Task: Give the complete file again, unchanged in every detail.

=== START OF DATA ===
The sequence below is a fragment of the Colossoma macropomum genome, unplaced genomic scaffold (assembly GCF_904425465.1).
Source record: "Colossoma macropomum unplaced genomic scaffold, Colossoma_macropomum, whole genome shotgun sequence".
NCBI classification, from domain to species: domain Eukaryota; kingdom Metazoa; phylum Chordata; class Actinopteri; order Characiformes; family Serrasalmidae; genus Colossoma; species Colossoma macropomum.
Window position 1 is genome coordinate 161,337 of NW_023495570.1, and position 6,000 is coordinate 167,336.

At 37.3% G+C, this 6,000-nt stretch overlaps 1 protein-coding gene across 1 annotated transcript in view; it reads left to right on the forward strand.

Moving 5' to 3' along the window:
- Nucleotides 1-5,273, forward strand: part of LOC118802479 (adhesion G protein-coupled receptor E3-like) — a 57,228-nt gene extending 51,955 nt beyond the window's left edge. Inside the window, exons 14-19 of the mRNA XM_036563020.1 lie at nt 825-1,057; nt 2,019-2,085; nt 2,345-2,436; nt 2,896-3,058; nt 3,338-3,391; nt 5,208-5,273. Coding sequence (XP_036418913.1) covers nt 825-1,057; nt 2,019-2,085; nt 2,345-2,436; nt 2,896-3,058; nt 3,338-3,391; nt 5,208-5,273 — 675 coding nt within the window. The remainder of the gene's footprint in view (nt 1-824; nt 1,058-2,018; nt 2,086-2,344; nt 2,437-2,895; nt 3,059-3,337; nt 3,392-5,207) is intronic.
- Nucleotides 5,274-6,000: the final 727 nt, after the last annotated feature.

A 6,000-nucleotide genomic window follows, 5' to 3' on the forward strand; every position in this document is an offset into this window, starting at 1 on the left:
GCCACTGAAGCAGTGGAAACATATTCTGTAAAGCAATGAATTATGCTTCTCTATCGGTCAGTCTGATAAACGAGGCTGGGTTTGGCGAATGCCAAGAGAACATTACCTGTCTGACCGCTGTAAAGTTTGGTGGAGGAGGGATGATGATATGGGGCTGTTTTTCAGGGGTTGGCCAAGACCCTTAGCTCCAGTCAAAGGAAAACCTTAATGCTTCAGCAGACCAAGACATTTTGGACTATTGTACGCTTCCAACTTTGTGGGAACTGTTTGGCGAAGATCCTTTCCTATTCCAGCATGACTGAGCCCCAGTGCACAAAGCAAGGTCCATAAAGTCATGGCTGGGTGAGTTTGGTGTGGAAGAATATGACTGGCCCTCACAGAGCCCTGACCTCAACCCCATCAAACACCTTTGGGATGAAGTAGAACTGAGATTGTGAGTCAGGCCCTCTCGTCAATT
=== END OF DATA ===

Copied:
The sequence below is a fragment of the Colossoma macropomum genome, unplaced genomic scaffold (assembly GCF_904425465.1).
Source record: "Colossoma macropomum unplaced genomic scaffold, Colossoma_macropomum, whole genome shotgun sequence".
NCBI classification, from domain to species: domain Eukaryota; kingdom Metazoa; phylum Chordata; class Actinopteri; order Characiformes; family Serrasalmidae; genus Colossoma; species Colossoma macropomum.
Window position 1 is genome coordinate 161,337 of NW_023495570.1, and position 6,000 is coordinate 167,336.

At 37.3% G+C, this 6,000-nt stretch overlaps 1 protein-coding gene across 1 annotated transcript in view; it reads left to right on the forward strand.

Moving 5' to 3' along the window:
- Nucleotides 1-5,273, forward strand: part of LOC118802479 (adhesion G protein-coupled receptor E3-like) — a 57,228-nt gene extending 51,955 nt beyond the window's left edge. Inside the window, exons 14-19 of the mRNA XM_036563020.1 lie at nt 825-1,057; nt 2,019-2,085; nt 2,345-2,436; nt 2,896-3,058; nt 3,338-3,391; nt 5,208-5,273. Coding sequence (XP_036418913.1) covers nt 825-1,057; nt 2,019-2,085; nt 2,345-2,436; nt 2,896-3,058; nt 3,338-3,391; nt 5,208-5,273 — 675 coding nt within the window. The remainder of the gene's footprint in view (nt 1-824; nt 1,058-2,018; nt 2,086-2,344; nt 2,437-2,895; nt 3,059-3,337; nt 3,392-5,207) is intronic.
- Nucleotides 5,274-6,000: the final 727 nt, after the last annotated feature.

A 6,000-nucleotide genomic window follows, 5' to 3' on the forward strand; every position in this document is an offset into this window, starting at 1 on the left:
GCCACTGAAGCAGTGGAAACATATTCTGTAAAGCAATGAATTATGCTTCTCTATCGGTCAGTCTGATAAACGAGGCTGGGTTTGGCGAATGCCAAGAGAACATTACCTGTCTGACCGCTGTAAAGTTTGGTGGAGGAGGGATGATGATATGGGGCTGTTTTTCAGGGGTTGGCCAAGACCCTTAGCTCCAGTCAAAGGAAAACCTTAATGCTTCAGCAGACCAAGACATTTTGGACTATTGTACGCTTCCAACTTTGTGGGAACTGTTTGGCGAAGATCCTTTCCTATTCCAGCATGACTGAGCCCCAGTGCACAAAGCAAGGTCCATAAAGTCATGGCTGGGTGAGTTTGGTGTGGAAGAATATGACTGGCCCTCACAGAGCCCTGACCTCAACCCCATCAAACACCTTTGGGATGAAGTAGAACTGAGATTGTGAGTCAGGCCCTCTCGTCAATT